U.S. Office Market to Benefit from Surge of Foreign Capital, Says Office Roundtable
MIAMI — Volatility in world markets affected capital flows to the U.S., contributing to a slowdown in office deals in the first quarter of 2016, but foreign funds are expected to surge in the second half of the year, according to an office roundtable held at Accesso Partners’ second annual Capital Markets Conference in Miami. Commercial brokerages attending the conference included CBRE, Eastdil Secured, JLL, HFF, NAI Global and NGKF.
The majority of brokers in attendance said the opportunities today are in Class A suburban office properties with walkable amenities.
“In almost every market, there are trophy suburban assets that offer a stronger risk-adjusted return than comparable properties in the central business district,” said Jim Postweiler, managing director of JLL’s Chicago office. “In strong submarkets, a suburban property can command yields that are difficult to obtain in CBDs today.”
Other brokers and office acquisition specialists said office towers and mid-rise buildings in CBDs are experiencing rising demand from institutional investors eager to invest in “repositioned” assets.
“There is still good leasing activity in these markets and more importantly, a good rent growth story,” said Will Yowell, vice chairman of CBRE’s Atlanta office. “We think the markets have another 18 to 24 months of solid growth.”
Foreign Capital Flows Rising
Global capital flows were a major focus of the conference. Foreign capital flows into Class A and B office properties are gaining momentum worldwide. Aside from foreign capital moving into primary markets such as New York and Washington D.C., Tim McDonald, director of Eastdil Secured’s Washington, D.C., office cited equity from Japan, South Korea, Israel, Germany, Norway and Latin America now entering the U.S. and targeting high-growth secondary markets such as Nashville, Charlotte, Austin, Miami and Atlanta.
Brokers in Minneapolis say the city is attracting “cross-border capital” from Canada as well as global capital.
“We’re seeing interest from banks and other institutional players in Germany, the Middle East, South Korea,” said Steve Buss, executive vice president of CBRE Minneapolis. “They aren’t making deals yet but they continue to look hard at the CBD office market. Regarding Canada, we recently traded an asset called Canadian Pacific Plaza in Minneapolis for a Canadian REIT. REITs are a significant acquirer of assets.”
In addition to institutional investment coming from overseas, interest from high-net-worth individual investors is increasing, according to Claudio Dombey, Accesso Partners’ managing partner of investor relations.
“In 2015, we acquired four large Class A office properties in Atlanta, Austin and Chicago encompassing 3.2 million square feet, and the funds came largely from foreign institutions and Latin American private investors. Their interest in the secondary market is growing steadily as they search for yield from high-quality, high-performing assets,” said Dombey.
The first half of 2016 saw a flood of sellers redeploying capital. Michael McDonald, managing director of Eastdil Secured’s Atlanta office, said the volume of properties coming to market was the highest he’d ever seen.
“There is an unbelievable surge of assets coming to market, more than ever before,” said McDonald. “But we’re also seeing more conservative, more cautious buyers. A high percentage of contracted transactions from the second half of 2015 did not trade. But that caution may disappear in the second quarter.”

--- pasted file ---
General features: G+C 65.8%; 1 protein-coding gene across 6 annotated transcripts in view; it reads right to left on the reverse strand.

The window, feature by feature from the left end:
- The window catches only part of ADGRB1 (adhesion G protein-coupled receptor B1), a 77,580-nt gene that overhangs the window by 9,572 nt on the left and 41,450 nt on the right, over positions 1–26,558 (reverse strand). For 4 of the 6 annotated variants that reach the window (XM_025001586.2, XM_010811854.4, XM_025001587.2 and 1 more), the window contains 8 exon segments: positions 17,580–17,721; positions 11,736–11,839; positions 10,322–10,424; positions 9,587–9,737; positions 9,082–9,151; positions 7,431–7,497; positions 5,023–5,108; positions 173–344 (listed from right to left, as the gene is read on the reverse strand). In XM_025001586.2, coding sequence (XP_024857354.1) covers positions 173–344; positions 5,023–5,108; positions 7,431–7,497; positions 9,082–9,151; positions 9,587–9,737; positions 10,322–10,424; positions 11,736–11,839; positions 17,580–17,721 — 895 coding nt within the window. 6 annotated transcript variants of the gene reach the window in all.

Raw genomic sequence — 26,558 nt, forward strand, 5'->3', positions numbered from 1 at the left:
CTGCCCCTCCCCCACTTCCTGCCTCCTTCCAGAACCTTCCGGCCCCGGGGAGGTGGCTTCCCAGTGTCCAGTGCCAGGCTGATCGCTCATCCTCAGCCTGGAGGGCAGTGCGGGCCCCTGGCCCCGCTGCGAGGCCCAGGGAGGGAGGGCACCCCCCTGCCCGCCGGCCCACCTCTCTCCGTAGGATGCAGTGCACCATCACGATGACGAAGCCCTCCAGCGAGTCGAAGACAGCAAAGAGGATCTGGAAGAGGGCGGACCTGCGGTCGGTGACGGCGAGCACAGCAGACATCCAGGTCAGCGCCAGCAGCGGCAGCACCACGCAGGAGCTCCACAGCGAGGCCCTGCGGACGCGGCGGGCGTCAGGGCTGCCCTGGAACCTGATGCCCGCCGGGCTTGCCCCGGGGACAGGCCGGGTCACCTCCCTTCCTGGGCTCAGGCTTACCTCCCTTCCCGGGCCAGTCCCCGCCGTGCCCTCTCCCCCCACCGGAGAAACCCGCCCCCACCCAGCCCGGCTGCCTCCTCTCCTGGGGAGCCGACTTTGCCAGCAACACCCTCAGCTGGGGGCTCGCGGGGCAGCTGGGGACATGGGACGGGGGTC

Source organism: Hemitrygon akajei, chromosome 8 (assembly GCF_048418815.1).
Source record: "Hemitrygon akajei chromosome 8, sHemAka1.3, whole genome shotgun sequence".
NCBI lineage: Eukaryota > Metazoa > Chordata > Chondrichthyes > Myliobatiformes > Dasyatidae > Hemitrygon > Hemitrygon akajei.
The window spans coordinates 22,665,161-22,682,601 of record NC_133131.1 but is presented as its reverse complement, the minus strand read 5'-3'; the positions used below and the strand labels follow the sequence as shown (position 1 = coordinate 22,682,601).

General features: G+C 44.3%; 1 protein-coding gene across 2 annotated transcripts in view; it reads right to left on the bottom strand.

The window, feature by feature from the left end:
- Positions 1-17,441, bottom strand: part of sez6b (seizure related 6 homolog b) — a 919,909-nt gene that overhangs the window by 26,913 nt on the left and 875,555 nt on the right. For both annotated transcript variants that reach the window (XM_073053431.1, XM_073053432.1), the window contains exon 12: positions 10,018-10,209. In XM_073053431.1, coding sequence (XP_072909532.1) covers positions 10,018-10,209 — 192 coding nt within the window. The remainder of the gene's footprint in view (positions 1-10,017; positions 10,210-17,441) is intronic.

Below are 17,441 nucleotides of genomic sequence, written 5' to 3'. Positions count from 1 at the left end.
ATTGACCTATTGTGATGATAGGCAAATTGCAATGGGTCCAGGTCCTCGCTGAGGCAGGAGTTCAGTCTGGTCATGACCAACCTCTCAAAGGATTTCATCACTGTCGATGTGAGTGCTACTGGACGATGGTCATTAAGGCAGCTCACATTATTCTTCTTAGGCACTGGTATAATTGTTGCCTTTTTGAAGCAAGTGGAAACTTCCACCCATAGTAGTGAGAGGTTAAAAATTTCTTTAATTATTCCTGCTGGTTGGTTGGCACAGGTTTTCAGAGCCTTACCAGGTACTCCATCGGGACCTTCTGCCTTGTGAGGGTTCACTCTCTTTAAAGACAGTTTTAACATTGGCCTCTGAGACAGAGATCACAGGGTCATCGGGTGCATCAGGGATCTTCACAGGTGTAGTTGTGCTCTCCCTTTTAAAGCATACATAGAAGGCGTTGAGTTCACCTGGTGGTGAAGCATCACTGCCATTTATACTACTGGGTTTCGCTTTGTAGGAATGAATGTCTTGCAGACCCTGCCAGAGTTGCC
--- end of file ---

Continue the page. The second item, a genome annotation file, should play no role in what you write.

Savvy Investors Eye Houston
Houston’s office market is still a big question mark today due to the dip in oil prices, several brokers pointed out at the conference. Although there is apprehension among some investors for office assets in Houston, the broker roundtable concluded there is still opportunity in the market.
“Houston is quiet, but it is still the fourth largest MSA in the U.S. and there is still so much offshore capital that understands and accepts cycles that continues to look at the market,” said Eastdil Secured’s McDonald. “Even though companies are building their own office campuses, we really haven’t felt the pain yet on the real estate side.”
Marty Hogan, director of HFF’s Houston office, also finds the city “very quiet.”
“There is a lot of apprehension from owners to put product on the market. There have been so many layoffs and companies are building office campuses,” said Hogan. “There are opportunities for investors who believe in Houston long-term to make strategic acquisitions.”
Brokers Bullish Long-Term
Overall, brokers were upbeat about the long-term outlook for office assets.
“If there is a coming-down cycle, it will probably be very, very shallow,” said CBRE’s Yowell. “Looking out from Atlanta, we’re seeing a very strong economy.”
The conference was wrapped up by Ariel Bentata, managing partner of investments for Hallandale Beach, Fla.-based Accesso Partners, who spelled out the firm’s 2016 acquisition scenario and strategy as an active buyer of Class A office buildings.
“We have a great appetite this year to add office assets in our existing markets and explore new markets. In 2015, we did $600 million in acquisitions and this year we can double that,” said Bentata.
Accesso Partners LLC is a full-service commercial real estate investment manager, owner and operator. The company’s focus is on acquiring commercial office properties in Class A locations in the largest, fastest growing metropolitan cities and premier suburban submarkets throughout the U.S. Accesso’s property portfolio include 41 office properties spanning 13 million square feet. Accesso Partners LLC is headquartered in Hallandale Beach, Fla., and has offices in Atlanta, Chicago, Dallas, Houston and Minneapolis.
— Staff reports